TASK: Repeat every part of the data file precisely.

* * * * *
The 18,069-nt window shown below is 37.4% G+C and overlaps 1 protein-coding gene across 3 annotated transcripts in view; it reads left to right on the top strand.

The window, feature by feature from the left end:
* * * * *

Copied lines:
The 18,069-nt window shown below is 37.4% G+C and overlaps 1 protein-coding gene across 3 annotated transcripts in view; it reads left to right on the top strand.

The window, feature by feature from the left end: